“If the combined cooling load of the kitchen and living room is only 11,995 Btu/h, there’s no need to go for a 15,000 Btu/h head, since most 12,000 Btu/h wall coils are capable of delivering about 13,000 Btu/h of cooling into a 78°-80°F room,” Dorsett continues. “The minimum modulated output of the 15,000 Btu/h head needs to be compared to that of the 12,000 Btu/h head if you’re tempted to oversize. A 12,000 Btu/h ceiling cassette mounted in the kitchen ceiling near the opening between the rooms can work pretty well too.”
Dorsett explains that most minisplit heads and cassettes can deliver more than their “rated” or “nominal” cooling capacity. For example, the Mitsubishi FH09 is rated when delivering 9,000 Btu/h but is “fully capable” of delivering up to 12,000 Btu/h of cooling. The FH06, rated at 6,000 Btu/h, can actually deliver 9,000 Btu/h, he says.
“When looking at which and how many heads/cassettes to hang on a 2-ton or 2.5-ton compressor, see if you can’t get away with undersizing at the nominal rated output, by seeing if the maximum capacity still covers your 1% and 99% loads,” Dorsett says.
Vented crawl space can be a problem
Green Heron lives in a muggy Climate Zone 2, on the Gulf Coast, and the 1,500-square-foot house has a mix of slab and vented crawl space foundations. Currently, the HVAC system’s return vent runs through the crawl space and into an unsealed cavity beneath the air handler.
For a house of that size, Dorsett says, true cooling and heat loads should come in at less than 2 tons and under 20,000 Btu/h after air-sealing and insulation upgrades. A vented crawl space, however, can add a lot of latent load in a hot, humid climate.
“In Zone 2A, if there is any air leakage on the return runs located in a vented crawl space, it’s dragging in a significant latent load into the cooling system,” Dorsett says. “Simply having the crawl space vented is also a significant latent load for the house.”
At the very least, he adds, Green Heron should put down a vapor retarder over the ground in the crawl space and air-seal the foundation walls to limit the infiltration of outdoor air. “That brings the crawl space into the conditioned space,” he says. “The subfloor and joists will run drier, for low/no mold risk, and it should reduce the latent load measurably.”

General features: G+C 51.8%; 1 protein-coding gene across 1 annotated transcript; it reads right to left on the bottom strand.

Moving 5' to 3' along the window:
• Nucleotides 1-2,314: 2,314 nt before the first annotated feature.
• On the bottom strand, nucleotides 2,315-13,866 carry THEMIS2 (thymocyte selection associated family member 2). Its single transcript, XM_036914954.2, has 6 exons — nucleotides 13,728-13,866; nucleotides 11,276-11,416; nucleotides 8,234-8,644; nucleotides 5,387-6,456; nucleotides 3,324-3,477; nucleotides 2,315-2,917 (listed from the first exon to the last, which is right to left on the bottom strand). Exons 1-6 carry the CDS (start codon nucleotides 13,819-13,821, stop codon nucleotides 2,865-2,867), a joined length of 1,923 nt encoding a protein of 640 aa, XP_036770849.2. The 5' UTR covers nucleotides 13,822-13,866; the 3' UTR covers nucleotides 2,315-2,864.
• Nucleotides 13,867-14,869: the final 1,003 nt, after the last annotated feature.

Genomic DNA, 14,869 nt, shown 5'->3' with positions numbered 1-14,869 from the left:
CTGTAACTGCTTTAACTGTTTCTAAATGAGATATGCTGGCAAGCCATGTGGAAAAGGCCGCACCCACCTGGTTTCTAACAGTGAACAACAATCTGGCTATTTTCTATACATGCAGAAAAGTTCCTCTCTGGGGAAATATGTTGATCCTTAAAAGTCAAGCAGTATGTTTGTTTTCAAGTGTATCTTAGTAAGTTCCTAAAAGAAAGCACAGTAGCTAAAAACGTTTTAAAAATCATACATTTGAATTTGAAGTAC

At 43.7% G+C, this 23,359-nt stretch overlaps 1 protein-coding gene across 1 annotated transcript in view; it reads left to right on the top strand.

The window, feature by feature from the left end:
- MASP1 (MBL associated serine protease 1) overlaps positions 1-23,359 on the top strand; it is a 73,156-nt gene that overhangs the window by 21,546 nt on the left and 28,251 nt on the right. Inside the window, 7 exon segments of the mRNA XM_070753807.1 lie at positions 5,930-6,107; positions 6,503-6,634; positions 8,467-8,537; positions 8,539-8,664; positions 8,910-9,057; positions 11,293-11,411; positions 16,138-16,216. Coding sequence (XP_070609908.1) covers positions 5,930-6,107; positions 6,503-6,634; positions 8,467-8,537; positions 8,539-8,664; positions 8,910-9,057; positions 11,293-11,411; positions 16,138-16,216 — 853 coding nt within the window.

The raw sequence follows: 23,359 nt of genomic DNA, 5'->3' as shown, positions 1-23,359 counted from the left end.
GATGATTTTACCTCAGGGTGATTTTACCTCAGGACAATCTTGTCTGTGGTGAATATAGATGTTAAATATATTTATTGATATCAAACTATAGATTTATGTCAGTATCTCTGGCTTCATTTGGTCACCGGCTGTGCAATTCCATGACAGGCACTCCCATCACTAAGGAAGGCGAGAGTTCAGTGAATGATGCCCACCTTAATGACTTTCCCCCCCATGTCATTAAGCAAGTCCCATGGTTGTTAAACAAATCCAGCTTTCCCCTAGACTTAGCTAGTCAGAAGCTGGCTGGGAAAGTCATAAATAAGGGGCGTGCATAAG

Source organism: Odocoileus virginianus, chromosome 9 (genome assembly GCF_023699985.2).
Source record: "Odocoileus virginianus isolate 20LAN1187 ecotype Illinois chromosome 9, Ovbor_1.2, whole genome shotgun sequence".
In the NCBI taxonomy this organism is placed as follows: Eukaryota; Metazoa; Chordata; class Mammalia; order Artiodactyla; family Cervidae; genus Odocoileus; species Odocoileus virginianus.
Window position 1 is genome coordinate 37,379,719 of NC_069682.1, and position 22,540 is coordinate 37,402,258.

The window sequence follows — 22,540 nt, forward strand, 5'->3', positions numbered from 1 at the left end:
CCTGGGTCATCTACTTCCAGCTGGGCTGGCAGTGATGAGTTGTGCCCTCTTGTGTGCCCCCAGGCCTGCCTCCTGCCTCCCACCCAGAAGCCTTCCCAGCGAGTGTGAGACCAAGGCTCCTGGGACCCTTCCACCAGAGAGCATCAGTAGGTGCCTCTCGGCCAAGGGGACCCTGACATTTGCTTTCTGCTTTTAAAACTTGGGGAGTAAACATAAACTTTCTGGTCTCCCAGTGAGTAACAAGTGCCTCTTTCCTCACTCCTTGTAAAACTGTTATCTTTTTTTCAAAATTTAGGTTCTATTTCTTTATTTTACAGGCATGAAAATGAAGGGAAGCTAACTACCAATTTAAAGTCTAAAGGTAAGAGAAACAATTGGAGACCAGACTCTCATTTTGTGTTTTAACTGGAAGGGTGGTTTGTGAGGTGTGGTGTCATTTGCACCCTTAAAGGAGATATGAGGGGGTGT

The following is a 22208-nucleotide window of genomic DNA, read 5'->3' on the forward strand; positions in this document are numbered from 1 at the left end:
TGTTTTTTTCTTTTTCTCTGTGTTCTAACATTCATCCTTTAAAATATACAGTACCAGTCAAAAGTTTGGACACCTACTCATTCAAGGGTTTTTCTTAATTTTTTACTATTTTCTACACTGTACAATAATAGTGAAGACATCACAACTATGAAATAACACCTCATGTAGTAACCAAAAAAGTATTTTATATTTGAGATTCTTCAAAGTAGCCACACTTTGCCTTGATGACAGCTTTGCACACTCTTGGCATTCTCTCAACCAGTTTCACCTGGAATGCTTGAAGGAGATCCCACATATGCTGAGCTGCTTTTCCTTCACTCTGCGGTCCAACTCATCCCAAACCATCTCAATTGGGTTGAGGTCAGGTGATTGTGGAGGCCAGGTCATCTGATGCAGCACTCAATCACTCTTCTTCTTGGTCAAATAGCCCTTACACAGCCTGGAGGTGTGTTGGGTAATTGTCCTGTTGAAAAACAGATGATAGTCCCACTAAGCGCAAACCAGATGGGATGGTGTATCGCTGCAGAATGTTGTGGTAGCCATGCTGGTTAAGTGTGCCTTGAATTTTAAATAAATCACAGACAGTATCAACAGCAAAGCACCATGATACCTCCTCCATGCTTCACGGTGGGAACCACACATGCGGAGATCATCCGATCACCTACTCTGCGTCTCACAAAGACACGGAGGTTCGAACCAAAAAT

“I doubt that 2.5 tons would be undersizing, even if the crawl space is left vented,” Dorsett adds. “With the air handler and ducts all inside the pressure and thermal boundary of the house, your true total load would likely come in around 1.5 tons, give or take.”
Our expert’s opinion
GBA technical director Peter Yost adds this:
As usual, the expertise of our GBA Q&A regulars is thorough and impressive. I have just two points to add:
First, getting all ducts and equipment into conditioned space is key. Crawl spaces are often “confused” spaces, neither completely in nor completely outside the building’s air and thermal boundaries. Getting mechanical systems sized right and delivering comfort often depends on eliminating this confusion.
Second, achieving conditioned comfort means including latent load management, especially in a climate like Zone 2, and especially during part-load conditions. It’s hard to get either central forced air or minisplit heat pump systems to manage relative humidity adequately, even if they are properly sized for the total cooling load. At a minimum, make sure the sensible heat ratio (SHR) of all your units is 0.70 or less. But best practice means incorporating whole-house dehumidification into your mechanical system.
Latent load management becomes even more important as we improve building enclosure performance; better enclosures mean longer shoulder seasons, when comfort is more about reducing indoor relative humidity than lowering dry bulb temperature.